More widget work this week, implementing the specification for focus and input handling.
I now have a working Button, which is really a TextBox with special input hanlding: They send events when pressed/released, and can have a custom renderer for each case, so that for example a button can appear pressed when you click on it.
I also set up a working ListBox, which is a special container for buttons, which provides custom renderers for highlighted items and binds the number keys (1,2,3, etc) to the children buttons. This will be used for any dialog with options. I’m tempted to adjust the rendering logic so that each widget has a list of potential renderers (defaulting to a generic one) for any state combination: in/out-of-focus for all widgets and pressed or not for buttons.
Finally, I set up a TileGrid widget that, as the name suggests, handles tile grids such as dungeons and overworld maps. The TileGrid displays a view window, which can be smaller than the whole grid, and can focus at any point in the grid (inside cells too), and can move smoothly (or not) from a focal point to another. Cells can be highlighted and clicked on, and the widget will send messages for such state changes. Rendering tilegrids is performed in 3 ways:
- Dense tile rendering: Instanced rendering of visible tiles, tile locations are implicit given the view grid start and size. We can use this for rendering tiles with per-tile individual data. In the below video “Widget test 1”, this is how the tiles on the bottom-left are rendered.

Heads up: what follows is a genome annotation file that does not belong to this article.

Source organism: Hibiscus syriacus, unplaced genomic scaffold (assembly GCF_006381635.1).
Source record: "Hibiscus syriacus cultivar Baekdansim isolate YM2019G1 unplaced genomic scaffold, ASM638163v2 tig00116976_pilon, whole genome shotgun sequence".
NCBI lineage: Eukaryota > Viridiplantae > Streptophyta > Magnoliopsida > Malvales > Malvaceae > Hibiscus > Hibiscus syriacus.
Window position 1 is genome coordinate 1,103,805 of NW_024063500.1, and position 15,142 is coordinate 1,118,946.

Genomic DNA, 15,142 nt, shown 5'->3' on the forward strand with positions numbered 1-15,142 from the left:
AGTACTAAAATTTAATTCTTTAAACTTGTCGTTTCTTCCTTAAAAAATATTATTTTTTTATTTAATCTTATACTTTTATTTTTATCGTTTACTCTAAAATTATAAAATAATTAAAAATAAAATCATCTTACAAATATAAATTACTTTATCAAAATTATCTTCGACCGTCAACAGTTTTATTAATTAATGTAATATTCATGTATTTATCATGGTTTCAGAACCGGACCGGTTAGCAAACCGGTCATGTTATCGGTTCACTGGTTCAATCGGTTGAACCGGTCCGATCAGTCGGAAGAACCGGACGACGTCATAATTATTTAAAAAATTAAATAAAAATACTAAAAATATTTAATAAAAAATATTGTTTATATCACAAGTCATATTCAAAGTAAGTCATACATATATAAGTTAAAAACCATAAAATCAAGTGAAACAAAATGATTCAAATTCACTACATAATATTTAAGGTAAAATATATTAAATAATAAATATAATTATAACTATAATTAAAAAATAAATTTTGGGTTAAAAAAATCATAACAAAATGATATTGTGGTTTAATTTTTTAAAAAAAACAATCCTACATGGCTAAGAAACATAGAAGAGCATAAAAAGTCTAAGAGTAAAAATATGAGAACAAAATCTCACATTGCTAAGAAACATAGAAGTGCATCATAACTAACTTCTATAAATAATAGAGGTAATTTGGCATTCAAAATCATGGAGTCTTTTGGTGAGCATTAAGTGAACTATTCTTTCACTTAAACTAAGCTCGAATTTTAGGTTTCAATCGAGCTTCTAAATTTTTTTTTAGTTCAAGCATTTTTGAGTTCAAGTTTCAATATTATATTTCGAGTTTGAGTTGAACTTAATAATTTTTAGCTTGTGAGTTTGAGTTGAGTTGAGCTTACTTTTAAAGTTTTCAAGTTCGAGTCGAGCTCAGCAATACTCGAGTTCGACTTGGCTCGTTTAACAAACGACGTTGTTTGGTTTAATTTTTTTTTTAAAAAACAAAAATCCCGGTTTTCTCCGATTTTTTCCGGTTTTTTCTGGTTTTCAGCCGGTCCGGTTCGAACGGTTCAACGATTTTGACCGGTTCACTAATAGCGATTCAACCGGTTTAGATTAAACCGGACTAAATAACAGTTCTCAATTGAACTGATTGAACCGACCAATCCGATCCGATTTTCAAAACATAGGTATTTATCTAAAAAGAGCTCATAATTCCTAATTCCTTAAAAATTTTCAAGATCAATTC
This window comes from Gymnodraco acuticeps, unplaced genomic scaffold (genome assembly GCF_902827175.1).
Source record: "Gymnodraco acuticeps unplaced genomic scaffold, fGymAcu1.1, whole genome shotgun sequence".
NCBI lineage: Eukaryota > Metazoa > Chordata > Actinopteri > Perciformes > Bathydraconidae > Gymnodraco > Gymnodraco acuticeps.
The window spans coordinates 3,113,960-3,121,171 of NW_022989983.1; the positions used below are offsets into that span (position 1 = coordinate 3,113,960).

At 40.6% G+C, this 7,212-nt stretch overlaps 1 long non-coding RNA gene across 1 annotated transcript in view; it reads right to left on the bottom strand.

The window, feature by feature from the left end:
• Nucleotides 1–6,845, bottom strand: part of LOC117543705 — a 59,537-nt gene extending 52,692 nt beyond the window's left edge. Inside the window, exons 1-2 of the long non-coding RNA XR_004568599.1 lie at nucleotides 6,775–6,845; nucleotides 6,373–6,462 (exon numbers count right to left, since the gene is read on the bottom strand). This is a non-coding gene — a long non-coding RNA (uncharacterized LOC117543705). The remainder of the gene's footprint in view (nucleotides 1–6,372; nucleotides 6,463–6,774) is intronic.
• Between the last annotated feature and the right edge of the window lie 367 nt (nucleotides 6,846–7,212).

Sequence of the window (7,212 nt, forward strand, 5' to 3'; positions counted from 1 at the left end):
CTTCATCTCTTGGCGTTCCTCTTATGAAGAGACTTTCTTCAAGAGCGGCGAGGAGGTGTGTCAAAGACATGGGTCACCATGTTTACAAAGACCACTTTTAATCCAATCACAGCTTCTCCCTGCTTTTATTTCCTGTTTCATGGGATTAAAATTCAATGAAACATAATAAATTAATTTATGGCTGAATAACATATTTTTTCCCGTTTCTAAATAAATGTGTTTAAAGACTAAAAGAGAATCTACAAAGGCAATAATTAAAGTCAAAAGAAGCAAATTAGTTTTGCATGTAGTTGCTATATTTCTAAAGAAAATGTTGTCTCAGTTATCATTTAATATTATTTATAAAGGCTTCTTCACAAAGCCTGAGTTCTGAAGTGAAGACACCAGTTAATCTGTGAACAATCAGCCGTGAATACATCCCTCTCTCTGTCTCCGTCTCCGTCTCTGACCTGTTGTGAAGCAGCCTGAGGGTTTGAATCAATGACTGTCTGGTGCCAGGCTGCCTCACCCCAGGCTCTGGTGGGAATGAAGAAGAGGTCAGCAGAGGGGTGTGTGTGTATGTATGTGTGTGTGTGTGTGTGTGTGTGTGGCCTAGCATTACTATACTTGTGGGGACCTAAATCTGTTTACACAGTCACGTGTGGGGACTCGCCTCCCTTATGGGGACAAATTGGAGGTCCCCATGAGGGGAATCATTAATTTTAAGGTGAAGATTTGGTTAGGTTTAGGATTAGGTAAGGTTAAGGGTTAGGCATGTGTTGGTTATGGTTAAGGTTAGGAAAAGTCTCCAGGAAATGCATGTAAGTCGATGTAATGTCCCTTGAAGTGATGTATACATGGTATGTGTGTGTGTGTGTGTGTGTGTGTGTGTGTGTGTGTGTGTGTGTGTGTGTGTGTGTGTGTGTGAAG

- Sparse tile rendering: Similar to the above, but we need to provide the tiles to be rendered explicitly, as a number of instances and per-instance data. In the below video “Widget test 1”, this is how the flashing tiles are rendered.
- Single rectangle: When the tilemap to be displayed is just a single, continuous texture and there are no per-tile data, there’s no reason to use instancing. In this case, we can render just the part of the texture that’s visible in the view grid. In both the below videos, this is how the biome map and DCSS tile map are rendered.
Widget test 1
Here, I demonstrate the current version of my widget … zoo, with some animated margin corner tiles, button-pressing (that ugly little red box which goes darker) and tilegrids. For the tilemap display, I’m randomly setting the focal point with a keypress, and the widget refocuses appropriately. There is still some rendering bug with the selection square in the tilemap, where it is occasionally a bit off. Still eludes me, and I’ll possibly spend way too much time to fix it.
Widget test 2: Biome Inspector
This is an attempt to make something useful out of the widgets, very quickly. So this is the result: just 2 widgets, a tilegrid and a textbox, and the application listens for highlighted messages and updates the textbox: very simple and very effective. Below the video is the gui spec script